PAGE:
Utility Construction Practices
Installation of natural gas lines and wells, electrical lines, telephone lines, petroleum pipelines and the like can alter both topography and habitat. Activities which disrupt drainage patterns, obstruct water flow or water control structures, prevent access, or leave mounded debris can cause mosquito production.
Policies For Management of Utility Construction in Marsh Areas
1. SCMAD should be notified of proposed utility construction activities in marsh areas through lead agencies or responsible parties. Such activities should be reviewed by SCMAD at both the project development phase and after the work has been completed to ensure the project is carried out in conformance with SCMAD policies.
2. Installation of utilities should not obstruct water flow or alter drainage patterns without prior notification of SCMAD.
3. Following installation of utilities the topography should be returned to original conditions. Circulation ditches or natural drainageways should drain effectively and levees and/or access roads should be put back in good repair.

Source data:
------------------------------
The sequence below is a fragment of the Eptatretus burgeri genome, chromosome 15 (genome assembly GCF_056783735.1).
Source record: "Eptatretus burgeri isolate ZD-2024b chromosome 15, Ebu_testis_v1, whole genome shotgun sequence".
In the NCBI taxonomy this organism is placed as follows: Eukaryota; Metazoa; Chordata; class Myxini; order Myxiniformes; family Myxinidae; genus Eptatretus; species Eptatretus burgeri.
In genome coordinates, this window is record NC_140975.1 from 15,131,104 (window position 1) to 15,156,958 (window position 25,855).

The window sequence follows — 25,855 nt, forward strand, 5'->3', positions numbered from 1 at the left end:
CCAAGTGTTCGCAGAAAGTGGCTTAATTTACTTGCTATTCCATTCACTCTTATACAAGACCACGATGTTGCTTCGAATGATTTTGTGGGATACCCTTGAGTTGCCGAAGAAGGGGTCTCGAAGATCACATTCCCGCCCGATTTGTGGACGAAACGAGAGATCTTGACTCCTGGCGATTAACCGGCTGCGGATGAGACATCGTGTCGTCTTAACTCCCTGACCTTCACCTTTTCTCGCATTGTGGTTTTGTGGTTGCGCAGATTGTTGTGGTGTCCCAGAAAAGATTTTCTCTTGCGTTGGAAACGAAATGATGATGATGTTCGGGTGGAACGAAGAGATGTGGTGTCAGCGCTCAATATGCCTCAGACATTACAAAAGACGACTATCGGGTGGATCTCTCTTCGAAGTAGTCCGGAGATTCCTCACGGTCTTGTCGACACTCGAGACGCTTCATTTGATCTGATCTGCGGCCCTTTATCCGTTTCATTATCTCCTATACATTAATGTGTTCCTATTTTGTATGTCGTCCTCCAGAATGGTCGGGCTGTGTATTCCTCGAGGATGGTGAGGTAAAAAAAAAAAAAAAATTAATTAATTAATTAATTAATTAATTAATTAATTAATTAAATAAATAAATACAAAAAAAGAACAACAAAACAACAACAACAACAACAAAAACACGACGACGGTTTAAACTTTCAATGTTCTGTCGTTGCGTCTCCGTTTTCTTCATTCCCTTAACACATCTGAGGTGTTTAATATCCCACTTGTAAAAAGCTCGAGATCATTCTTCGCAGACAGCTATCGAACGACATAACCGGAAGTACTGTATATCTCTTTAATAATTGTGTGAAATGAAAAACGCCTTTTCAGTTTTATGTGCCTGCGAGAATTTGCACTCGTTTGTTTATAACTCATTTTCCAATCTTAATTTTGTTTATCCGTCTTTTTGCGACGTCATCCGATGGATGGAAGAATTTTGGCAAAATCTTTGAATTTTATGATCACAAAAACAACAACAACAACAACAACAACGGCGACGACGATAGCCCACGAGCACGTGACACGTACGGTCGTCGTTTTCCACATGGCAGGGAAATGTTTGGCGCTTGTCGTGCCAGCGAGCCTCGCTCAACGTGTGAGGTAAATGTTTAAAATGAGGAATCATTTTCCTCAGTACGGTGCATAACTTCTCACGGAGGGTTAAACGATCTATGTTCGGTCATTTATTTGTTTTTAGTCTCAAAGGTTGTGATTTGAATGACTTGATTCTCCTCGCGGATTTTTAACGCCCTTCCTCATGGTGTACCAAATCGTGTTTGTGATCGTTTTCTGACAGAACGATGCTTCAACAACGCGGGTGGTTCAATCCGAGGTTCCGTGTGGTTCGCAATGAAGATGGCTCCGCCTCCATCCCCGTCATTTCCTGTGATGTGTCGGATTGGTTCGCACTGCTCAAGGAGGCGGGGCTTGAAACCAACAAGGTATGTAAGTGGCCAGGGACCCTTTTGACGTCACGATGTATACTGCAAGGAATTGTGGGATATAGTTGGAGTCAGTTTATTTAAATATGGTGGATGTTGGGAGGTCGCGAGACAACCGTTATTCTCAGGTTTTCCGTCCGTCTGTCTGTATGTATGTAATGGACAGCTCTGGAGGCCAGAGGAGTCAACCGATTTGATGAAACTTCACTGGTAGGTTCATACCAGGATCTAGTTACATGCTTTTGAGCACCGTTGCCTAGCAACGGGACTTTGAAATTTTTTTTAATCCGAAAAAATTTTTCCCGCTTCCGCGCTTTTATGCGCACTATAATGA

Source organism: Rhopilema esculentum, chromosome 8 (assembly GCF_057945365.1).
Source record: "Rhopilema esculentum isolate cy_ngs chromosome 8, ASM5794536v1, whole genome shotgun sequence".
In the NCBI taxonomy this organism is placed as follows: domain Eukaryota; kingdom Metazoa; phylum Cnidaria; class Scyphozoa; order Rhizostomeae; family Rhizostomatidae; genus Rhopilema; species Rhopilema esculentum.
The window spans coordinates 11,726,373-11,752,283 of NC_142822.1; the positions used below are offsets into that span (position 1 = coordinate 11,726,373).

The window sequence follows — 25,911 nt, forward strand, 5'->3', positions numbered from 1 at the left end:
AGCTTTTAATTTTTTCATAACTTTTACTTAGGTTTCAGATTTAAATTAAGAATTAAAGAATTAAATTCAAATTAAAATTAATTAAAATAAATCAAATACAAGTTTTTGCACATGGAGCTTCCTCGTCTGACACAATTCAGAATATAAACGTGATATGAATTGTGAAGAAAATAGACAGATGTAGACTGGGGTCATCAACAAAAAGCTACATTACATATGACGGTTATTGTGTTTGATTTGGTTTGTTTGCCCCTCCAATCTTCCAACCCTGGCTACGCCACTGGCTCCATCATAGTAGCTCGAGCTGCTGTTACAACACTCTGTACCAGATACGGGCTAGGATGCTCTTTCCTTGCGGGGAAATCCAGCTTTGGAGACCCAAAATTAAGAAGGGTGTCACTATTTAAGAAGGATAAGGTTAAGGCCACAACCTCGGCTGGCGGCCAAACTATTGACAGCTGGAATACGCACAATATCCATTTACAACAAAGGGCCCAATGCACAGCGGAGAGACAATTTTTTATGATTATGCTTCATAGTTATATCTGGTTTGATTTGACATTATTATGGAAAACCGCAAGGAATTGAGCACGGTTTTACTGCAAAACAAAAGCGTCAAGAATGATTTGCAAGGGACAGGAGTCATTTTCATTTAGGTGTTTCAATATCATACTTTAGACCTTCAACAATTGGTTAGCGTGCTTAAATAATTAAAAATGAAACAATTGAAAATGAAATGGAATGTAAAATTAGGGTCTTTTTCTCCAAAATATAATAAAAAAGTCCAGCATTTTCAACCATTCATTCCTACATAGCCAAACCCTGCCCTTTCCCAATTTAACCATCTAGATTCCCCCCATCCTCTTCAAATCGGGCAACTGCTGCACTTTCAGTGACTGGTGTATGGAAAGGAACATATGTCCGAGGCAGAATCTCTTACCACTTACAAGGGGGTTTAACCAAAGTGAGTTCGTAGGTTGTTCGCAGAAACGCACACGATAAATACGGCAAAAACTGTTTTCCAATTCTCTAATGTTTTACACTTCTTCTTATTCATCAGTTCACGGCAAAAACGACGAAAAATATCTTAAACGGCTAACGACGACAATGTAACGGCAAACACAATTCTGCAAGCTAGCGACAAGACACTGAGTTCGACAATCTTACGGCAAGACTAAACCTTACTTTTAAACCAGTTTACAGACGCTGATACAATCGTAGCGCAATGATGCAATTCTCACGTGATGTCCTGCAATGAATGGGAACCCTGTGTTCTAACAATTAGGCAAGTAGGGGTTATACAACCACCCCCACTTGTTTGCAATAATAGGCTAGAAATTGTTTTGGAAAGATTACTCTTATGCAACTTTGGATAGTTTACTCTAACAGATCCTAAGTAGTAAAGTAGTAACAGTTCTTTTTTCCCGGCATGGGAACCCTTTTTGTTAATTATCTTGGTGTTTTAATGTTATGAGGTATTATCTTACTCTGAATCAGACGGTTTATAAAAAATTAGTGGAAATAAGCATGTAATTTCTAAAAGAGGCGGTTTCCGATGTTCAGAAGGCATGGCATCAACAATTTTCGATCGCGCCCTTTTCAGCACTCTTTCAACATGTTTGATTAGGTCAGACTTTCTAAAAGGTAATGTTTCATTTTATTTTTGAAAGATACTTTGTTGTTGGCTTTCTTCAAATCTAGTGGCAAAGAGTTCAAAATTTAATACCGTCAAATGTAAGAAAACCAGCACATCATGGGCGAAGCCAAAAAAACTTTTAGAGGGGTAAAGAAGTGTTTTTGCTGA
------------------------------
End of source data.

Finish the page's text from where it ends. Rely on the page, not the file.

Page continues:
4. If mosquitoes are produced as a result of negligent utility construction practices, all costs necessary to abate mosquitoes by SCMAD will be borne by the responsible agencies or property owners, pursuant to the procedures set forth in the California Health and Safety Code, Sections 2274 et. seq.
The preceding mosquito prevention criteria are intended only to ofer guidance when considering the development of design options during the planning process for projects. Be advised that these practices have been found to be effective, however, once the project has been completed it is essential that conscientious maintenance and management practices be followed to help ensure the successful prevention of mosquito production.
Be further advised that under the California Health and Safety Code (Sections 2274 et. seq.) the responsibility for the cost of mosquito control may fall on the property owner.